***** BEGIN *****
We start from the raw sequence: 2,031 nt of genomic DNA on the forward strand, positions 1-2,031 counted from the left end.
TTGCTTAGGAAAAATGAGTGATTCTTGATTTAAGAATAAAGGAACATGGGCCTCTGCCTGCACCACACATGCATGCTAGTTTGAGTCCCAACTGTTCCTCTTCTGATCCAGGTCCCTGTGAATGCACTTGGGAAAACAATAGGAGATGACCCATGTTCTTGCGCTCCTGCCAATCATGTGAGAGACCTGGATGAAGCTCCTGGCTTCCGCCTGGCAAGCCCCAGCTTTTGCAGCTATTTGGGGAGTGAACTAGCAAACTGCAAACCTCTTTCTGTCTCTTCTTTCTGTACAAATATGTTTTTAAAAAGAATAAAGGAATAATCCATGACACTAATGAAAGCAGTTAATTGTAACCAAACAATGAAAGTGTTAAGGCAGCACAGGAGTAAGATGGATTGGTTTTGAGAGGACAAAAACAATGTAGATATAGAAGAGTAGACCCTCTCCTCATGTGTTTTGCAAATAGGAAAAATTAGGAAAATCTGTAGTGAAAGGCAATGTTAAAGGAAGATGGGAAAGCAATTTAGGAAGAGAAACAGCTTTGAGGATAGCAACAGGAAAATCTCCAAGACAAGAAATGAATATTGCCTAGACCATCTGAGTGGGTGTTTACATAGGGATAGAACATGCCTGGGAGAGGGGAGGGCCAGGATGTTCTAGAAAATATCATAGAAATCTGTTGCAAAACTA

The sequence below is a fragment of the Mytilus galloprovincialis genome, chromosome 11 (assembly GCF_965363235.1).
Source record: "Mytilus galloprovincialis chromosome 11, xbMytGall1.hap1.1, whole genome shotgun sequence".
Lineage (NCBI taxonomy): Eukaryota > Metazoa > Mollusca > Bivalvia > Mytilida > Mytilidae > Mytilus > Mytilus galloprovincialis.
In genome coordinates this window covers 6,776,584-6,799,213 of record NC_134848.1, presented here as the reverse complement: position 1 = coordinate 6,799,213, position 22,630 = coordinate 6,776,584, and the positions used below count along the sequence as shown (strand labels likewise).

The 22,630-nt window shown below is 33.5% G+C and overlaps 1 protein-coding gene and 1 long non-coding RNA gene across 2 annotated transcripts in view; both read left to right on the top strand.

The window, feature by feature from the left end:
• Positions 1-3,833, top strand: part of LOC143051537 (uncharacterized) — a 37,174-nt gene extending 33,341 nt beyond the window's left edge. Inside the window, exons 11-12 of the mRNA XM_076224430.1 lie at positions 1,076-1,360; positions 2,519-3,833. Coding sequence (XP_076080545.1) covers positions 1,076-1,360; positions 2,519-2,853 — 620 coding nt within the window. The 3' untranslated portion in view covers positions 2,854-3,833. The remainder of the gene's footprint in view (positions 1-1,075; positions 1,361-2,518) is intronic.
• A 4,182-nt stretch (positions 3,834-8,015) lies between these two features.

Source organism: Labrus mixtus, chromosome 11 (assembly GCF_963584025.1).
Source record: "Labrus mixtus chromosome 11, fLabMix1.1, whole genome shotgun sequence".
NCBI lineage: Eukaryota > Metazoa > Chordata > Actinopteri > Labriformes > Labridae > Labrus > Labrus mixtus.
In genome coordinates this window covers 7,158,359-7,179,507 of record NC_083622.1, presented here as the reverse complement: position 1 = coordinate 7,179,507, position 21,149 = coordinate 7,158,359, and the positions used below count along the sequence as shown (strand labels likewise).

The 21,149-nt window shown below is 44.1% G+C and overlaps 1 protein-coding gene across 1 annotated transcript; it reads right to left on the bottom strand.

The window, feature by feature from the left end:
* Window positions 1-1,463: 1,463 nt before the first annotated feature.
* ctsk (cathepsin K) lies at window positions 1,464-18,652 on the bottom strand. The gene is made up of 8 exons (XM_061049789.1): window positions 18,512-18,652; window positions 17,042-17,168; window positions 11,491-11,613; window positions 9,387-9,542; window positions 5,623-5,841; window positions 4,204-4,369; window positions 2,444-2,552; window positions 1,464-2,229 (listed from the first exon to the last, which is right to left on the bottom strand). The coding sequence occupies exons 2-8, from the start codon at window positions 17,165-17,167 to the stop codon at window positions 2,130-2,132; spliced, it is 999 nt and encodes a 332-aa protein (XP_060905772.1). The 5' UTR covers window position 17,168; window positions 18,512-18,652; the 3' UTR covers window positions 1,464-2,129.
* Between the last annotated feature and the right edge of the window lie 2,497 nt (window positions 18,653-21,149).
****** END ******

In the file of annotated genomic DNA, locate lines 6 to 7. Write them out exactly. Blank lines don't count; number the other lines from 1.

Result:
In genome coordinates this window covers 6,776,584-6,799,213 of record NC_134848.1, presented here as the reverse complement: position 1 = coordinate 6,799,213, position 22,630 = coordinate 6,776,584, and the positions used below count along the sequence as shown (strand labels likewise).

The 22,630-nt window shown below is 33.5% G+C and overlaps 1 protein-coding gene and 1 long non-coding RNA gene across 2 annotated transcripts in view; both read left to right on the top strand.